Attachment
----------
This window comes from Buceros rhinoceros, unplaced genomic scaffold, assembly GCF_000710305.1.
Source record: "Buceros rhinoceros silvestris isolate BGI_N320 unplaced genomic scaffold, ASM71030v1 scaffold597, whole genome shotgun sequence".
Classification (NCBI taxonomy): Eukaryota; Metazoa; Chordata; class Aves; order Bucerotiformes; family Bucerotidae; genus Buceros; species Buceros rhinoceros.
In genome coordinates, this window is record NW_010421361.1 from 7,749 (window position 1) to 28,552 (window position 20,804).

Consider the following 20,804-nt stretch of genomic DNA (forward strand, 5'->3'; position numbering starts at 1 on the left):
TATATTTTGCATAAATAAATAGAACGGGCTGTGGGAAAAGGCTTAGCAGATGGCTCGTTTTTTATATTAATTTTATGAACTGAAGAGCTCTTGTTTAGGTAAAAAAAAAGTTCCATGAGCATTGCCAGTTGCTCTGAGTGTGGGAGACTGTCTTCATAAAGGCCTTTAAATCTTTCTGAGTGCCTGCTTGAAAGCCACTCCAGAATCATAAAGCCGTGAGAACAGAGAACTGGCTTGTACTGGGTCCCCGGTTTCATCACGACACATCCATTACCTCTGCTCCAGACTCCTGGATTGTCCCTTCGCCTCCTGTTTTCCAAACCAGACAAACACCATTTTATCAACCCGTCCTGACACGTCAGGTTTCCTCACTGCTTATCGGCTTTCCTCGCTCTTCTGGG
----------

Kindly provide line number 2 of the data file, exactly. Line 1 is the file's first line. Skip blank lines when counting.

Source record: "Buceros rhinoceros silvestris isolate BGI_N320 unplaced genomic scaffold, ASM71030v1 scaffold597, whole genome shotgun sequence".